Mr. Jaeger graduated from Claremont High School in 1942 and joined the Army Air Corps in February of 1943. He spent his first year being trained at Pomona College. Then, after brief stints as a weather station observer at air bases in Idaho and Washington, he was sent to Asheville, North Carolina for three months, learning to encode weather data and transmit it via Morse code. Mr. Jaeger was at a USO hall, playing his horn with an impromptu jazz trio, when he met a pretty USO hostess named Eileen. A week later, they were engaged.

Eileen waited for Mr. Jaeger while he was deployed overseas for 14 months, serving at a wilderness weather station in China for 10 months and briefly at a weather station in India. His job entailed studying the clouds and thermometers and transmitting the conditions to a nearby air base. Much of his time was spent blowing his horn, Mr. Jaeger admitted.

“I played for hours and hours, just making up tunes, and the other two guys were so bored, they would just sit and listen,” he recalled.

After a treacherous, month-long crossing of the Atlantic, Mr. Jaeger returned to North Carolina where he and Eileen were married in January of 1946.

“We’ve been married 67, almost 68 years. We think it’s going to work out,” he joked.

The newlyweds bought “an old wreck of a car” and spent their honeymoon driving back west from North Carolina.

With the help of the GI bill, Mr. Jaeger earned a math degree from Pomona College, during which time he played in a couple of jazz bands featuring faculty and students from the college.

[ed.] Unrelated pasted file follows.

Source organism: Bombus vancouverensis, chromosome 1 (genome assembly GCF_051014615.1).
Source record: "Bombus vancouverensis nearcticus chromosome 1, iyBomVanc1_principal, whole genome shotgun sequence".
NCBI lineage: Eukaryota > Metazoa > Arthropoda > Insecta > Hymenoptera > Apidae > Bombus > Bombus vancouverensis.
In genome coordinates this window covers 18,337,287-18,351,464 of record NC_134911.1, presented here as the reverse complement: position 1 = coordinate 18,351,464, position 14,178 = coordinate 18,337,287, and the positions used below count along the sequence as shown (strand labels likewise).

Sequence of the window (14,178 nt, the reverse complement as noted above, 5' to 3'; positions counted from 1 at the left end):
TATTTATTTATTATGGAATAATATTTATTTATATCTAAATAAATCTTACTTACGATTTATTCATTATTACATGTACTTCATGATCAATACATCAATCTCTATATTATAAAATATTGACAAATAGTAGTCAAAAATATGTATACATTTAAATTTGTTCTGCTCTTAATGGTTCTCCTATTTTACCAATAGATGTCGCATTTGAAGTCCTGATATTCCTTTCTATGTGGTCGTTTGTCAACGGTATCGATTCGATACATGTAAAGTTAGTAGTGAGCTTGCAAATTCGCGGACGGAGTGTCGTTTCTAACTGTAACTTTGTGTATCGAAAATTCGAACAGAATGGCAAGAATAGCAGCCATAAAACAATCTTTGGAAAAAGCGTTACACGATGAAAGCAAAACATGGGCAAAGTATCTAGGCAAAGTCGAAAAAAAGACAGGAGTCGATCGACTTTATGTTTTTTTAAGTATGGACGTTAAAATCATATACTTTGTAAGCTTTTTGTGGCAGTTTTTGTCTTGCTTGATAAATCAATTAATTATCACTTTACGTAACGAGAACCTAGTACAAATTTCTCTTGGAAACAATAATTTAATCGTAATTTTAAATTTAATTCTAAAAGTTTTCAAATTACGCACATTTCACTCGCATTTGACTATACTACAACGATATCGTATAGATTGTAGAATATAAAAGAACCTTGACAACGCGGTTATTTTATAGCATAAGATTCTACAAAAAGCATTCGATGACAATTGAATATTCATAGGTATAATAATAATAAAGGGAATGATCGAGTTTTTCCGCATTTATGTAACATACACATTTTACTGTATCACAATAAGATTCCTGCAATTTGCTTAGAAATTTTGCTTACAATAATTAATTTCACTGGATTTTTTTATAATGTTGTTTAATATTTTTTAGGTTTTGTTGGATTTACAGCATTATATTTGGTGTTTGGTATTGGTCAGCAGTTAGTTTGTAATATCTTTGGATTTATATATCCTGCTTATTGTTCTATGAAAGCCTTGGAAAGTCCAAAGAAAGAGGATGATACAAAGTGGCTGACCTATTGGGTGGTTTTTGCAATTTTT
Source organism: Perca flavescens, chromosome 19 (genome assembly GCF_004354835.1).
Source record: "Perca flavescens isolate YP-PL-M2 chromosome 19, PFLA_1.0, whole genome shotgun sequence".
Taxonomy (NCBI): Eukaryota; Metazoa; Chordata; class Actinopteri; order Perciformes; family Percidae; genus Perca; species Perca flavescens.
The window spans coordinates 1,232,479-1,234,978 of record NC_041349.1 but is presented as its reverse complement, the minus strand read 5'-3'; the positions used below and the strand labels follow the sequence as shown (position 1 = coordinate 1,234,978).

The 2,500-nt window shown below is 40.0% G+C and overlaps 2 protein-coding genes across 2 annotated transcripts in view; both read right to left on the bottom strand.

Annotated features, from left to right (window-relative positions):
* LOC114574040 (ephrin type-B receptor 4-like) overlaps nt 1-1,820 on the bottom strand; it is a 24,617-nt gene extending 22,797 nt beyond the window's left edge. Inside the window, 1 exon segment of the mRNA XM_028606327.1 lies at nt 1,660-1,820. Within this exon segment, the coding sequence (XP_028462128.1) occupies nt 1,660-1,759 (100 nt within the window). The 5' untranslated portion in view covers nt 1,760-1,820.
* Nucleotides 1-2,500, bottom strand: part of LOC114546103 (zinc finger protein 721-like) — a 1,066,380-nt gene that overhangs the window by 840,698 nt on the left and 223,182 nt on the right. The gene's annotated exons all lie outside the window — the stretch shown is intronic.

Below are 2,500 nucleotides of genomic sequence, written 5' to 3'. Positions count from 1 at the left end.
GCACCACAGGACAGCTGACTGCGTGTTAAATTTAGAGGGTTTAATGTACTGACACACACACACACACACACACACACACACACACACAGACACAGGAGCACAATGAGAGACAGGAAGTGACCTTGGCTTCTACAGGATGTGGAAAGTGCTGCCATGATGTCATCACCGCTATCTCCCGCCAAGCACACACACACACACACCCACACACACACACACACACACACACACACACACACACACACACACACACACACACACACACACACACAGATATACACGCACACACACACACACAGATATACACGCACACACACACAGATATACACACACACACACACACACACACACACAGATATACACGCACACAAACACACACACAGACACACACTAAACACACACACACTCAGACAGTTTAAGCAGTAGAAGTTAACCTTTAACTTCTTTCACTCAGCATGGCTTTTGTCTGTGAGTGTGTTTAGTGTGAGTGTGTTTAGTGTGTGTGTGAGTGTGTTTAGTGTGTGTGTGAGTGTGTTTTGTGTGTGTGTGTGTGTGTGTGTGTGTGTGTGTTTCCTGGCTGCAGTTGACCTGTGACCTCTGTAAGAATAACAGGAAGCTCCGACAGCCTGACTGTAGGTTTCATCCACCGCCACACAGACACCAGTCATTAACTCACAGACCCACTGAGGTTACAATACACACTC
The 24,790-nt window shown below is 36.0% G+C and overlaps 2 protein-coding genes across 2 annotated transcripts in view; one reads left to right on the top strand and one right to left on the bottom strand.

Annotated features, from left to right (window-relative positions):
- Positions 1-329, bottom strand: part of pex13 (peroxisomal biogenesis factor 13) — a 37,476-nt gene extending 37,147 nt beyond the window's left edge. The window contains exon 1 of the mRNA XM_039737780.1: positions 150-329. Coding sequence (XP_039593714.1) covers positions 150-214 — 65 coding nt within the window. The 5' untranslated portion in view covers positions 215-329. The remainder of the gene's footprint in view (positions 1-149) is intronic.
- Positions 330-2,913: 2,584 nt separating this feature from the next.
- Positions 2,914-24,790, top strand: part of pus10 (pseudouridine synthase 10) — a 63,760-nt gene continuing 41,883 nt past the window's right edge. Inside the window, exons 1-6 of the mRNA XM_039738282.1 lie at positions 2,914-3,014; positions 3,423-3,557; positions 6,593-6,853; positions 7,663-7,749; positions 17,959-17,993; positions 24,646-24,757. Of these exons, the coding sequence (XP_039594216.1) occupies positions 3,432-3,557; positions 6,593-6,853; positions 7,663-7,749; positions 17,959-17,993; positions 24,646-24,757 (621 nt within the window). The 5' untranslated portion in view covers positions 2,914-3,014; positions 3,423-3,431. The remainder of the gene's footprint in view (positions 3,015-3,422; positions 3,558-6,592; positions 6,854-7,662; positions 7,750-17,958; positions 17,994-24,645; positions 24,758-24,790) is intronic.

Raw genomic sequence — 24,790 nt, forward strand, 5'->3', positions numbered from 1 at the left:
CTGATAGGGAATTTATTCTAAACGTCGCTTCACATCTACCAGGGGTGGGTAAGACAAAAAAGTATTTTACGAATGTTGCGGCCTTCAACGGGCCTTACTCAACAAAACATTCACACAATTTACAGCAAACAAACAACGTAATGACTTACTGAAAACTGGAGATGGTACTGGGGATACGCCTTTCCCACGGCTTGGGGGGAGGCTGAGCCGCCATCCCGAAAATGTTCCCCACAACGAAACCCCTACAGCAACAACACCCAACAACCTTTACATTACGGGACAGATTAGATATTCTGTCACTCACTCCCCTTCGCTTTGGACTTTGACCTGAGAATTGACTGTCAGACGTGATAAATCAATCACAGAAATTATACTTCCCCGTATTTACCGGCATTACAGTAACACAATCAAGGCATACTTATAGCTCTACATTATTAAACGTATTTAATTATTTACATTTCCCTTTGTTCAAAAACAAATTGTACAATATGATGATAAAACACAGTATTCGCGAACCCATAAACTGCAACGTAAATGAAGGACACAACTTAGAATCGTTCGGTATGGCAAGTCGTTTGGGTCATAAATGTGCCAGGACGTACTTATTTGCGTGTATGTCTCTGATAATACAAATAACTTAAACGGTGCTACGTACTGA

After earning a master’s degree from the Claremont Graduate School, Mr. Jaeger took his first job teaching at Citrus High School, which consisted of 10th through 12th grades plus two years of junior college, all taught at what is now Citrus Community College. That position was followed by a move to Chaffey High School, from which he retired in 1985.

With the help of a loan through the California Veteran’s Association, the Jaegers moved to Green Street in Claremont and had five children in eight years. When their youngest child went to kindergarten, Mrs. Jaeger went back to school, to earn her teaching credential. She took a job teaching at Mountain View Elementary School in Claremont, staying there for 24 years before retiring in 1986.

Around 1952, Mr. Jaeger was playing cornet with a pretty good jazz outfit, accompanied by a drummer, clarinet player and pianist. The musicians were at the piano player’s house, leaving for a gig, when they were hit by a pungent aroma. When they asked about the source of the smell, the pianist said, “That’s my night blooming jasmine.”

“The drummer said, ‘Man, what a great name for a band,’” Mr. Jaeger recalled.